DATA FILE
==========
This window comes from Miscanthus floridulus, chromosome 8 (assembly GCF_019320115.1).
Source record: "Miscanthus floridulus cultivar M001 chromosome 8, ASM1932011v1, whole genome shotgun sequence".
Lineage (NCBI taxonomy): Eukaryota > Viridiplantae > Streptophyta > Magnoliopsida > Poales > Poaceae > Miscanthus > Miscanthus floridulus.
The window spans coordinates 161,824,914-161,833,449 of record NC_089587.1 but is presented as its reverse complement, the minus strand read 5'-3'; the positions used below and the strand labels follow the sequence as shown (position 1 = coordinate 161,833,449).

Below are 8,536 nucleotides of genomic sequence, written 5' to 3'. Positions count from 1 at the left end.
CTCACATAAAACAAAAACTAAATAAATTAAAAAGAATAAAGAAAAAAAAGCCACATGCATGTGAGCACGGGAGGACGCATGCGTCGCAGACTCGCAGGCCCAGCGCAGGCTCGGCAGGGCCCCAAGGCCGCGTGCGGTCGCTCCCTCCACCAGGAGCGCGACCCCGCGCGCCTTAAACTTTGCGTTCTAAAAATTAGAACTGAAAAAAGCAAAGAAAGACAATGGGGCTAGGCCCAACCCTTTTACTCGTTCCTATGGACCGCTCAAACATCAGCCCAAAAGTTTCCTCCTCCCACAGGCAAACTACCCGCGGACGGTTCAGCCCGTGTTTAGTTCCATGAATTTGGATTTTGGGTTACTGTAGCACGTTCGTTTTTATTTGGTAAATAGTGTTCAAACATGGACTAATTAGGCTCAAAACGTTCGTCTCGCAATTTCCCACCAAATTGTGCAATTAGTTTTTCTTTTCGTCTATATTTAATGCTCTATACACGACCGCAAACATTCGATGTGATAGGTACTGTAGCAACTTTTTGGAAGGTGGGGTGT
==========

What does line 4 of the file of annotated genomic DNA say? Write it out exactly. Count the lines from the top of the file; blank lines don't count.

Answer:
The window spans coordinates 161,824,914-161,833,449 of record NC_089587.1 but is presented as its reverse complement, the minus strand read 5'-3'; the positions used below and the strand labels follow the sequence as shown (position 1 = coordinate 161,833,449).